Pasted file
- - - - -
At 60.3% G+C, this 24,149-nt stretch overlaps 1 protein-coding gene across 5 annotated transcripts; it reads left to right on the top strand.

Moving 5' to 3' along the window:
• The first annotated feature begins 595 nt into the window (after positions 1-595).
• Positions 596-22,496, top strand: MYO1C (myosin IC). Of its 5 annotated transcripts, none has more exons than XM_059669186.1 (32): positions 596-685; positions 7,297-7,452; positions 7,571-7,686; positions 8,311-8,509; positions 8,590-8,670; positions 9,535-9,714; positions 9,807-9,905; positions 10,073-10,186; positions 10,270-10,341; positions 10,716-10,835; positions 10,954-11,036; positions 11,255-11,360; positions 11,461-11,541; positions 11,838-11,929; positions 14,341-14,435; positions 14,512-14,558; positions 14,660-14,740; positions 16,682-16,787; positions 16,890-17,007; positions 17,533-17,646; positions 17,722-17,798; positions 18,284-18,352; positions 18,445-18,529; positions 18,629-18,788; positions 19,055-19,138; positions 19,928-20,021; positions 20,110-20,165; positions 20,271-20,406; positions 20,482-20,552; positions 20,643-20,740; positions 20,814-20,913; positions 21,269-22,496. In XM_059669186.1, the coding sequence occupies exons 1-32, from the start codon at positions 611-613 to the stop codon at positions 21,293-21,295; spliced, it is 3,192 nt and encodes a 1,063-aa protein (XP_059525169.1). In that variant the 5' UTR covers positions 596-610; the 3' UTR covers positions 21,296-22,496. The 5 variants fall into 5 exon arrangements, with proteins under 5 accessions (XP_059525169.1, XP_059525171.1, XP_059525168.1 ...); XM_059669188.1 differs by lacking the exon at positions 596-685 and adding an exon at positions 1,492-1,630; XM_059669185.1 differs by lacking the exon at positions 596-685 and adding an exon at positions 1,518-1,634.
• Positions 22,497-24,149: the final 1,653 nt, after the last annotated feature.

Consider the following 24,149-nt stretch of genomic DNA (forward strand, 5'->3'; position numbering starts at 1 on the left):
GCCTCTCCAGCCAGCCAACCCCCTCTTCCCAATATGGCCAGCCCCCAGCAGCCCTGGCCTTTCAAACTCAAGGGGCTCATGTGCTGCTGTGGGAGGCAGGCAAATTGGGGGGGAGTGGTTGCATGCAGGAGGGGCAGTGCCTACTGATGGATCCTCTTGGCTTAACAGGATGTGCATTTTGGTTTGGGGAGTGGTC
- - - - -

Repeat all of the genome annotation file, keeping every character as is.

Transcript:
At 60.3% G+C, this 24,149-nt stretch overlaps 1 protein-coding gene across 5 annotated transcripts; it reads left to right on the top strand.

Moving 5' to 3' along the window:
• The first annotated feature begins 595 nt into the window (after positions 1-595).
• Positions 596-22,496, top strand: MYO1C (myosin IC). Of its 5 annotated transcripts, none has more exons than XM_059669186.1 (32): positions 596-685; positions 7,297-7,452; positions 7,571-7,686; positions 8,311-8,509; positions 8,590-8,670; positions 9,535-9,714; positions 9,807-9,905; positions 10,073-10,186; positions 10,270-10,341; positions 10,716-10,835; positions 10,954-11,036; positions 11,255-11,360; positions 11,461-11,541; positions 11,838-11,929; positions 14,341-14,435; positions 14,512-14,558; positions 14,660-14,740; positions 16,682-16,787; positions 16,890-17,007; positions 17,533-17,646; positions 17,722-17,798; positions 18,284-18,352; positions 18,445-18,529; positions 18,629-18,788; positions 19,055-19,138; positions 19,928-20,021; positions 20,110-20,165; positions 20,271-20,406; positions 20,482-20,552; positions 20,643-20,740; positions 20,814-20,913; positions 21,269-22,496. In XM_059669186.1, the coding sequence occupies exons 1-32, from the start codon at positions 611-613 to the stop codon at positions 21,293-21,295; spliced, it is 3,192 nt and encodes a 1,063-aa protein (XP_059525169.1). In that variant the 5' UTR covers positions 596-610; the 3' UTR covers positions 21,296-22,496. The 5 variants fall into 5 exon arrangements, with proteins under 5 accessions (XP_059525169.1, XP_059525171.1, XP_059525168.1 ...); XM_059669188.1 differs by lacking the exon at positions 596-685 and adding an exon at positions 1,492-1,630; XM_059669185.1 differs by lacking the exon at positions 596-685 and adding an exon at positions 1,518-1,634.
• Positions 22,497-24,149: the final 1,653 nt, after the last annotated feature.

Consider the following 24,149-nt stretch of genomic DNA (forward strand, 5'->3'; position numbering starts at 1 on the left):
GCCTCTCCAGCCAGCCAACCCCCTCTTCCCAATATGGCCAGCCCCCAGCAGCCCTGGCCTTTCAAACTCAAGGGGCTCATGTGCTGCTGTGGGAGGCAGGCAAATTGGGGGGGAGTGGTTGCATGCAGGAGGGGCAGTGCCTACTGATGGATCCTCTTGGCTTAACAGGATGTGCATTTTGGTTTGGGGAGTGGTC